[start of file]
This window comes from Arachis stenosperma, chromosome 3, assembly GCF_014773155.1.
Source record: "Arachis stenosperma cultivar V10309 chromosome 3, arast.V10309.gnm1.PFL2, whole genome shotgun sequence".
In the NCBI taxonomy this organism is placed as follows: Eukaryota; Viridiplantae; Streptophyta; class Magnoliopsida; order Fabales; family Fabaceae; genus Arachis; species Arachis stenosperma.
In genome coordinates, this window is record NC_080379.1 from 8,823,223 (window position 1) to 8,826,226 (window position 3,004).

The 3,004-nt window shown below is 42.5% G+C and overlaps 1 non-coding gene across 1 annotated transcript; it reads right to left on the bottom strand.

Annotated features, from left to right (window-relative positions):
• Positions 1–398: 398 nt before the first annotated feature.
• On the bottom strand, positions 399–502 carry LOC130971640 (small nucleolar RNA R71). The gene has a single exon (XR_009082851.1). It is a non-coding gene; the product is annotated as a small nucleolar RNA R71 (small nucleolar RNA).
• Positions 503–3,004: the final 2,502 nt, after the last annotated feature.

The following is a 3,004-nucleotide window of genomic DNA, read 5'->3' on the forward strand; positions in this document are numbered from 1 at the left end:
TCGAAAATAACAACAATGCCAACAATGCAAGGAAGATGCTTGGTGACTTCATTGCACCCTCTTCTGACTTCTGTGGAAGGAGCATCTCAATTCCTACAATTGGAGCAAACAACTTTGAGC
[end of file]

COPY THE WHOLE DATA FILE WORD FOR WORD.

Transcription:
This window comes from Arachis stenosperma, chromosome 3, assembly GCF_014773155.1.
Source record: "Arachis stenosperma cultivar V10309 chromosome 3, arast.V10309.gnm1.PFL2, whole genome shotgun sequence".
In the NCBI taxonomy this organism is placed as follows: Eukaryota; Viridiplantae; Streptophyta; class Magnoliopsida; order Fabales; family Fabaceae; genus Arachis; species Arachis stenosperma.
In genome coordinates, this window is record NC_080379.1 from 8,823,223 (window position 1) to 8,826,226 (window position 3,004).

The 3,004-nt window shown below is 42.5% G+C and overlaps 1 non-coding gene across 1 annotated transcript; it reads right to left on the bottom strand.

Annotated features, from left to right (window-relative positions):
• Positions 1–398: 398 nt before the first annotated feature.
• On the bottom strand, positions 399–502 carry LOC130971640 (small nucleolar RNA R71). The gene has a single exon (XR_009082851.1). It is a non-coding gene; the product is annotated as a small nucleolar RNA R71 (small nucleolar RNA).
• Positions 503–3,004: the final 2,502 nt, after the last annotated feature.

The following is a 3,004-nucleotide window of genomic DNA, read 5'->3' on the forward strand; positions in this document are numbered from 1 at the left end:
TCGAAAATAACAACAATGCCAACAATGCAAGGAAGATGCTTGGTGACTTCATTGCACCCTCTTCTGACTTCTGTGGAAGGAGCATCTCAATTCCTACAATTGGAGCAAACAACTTTGAGC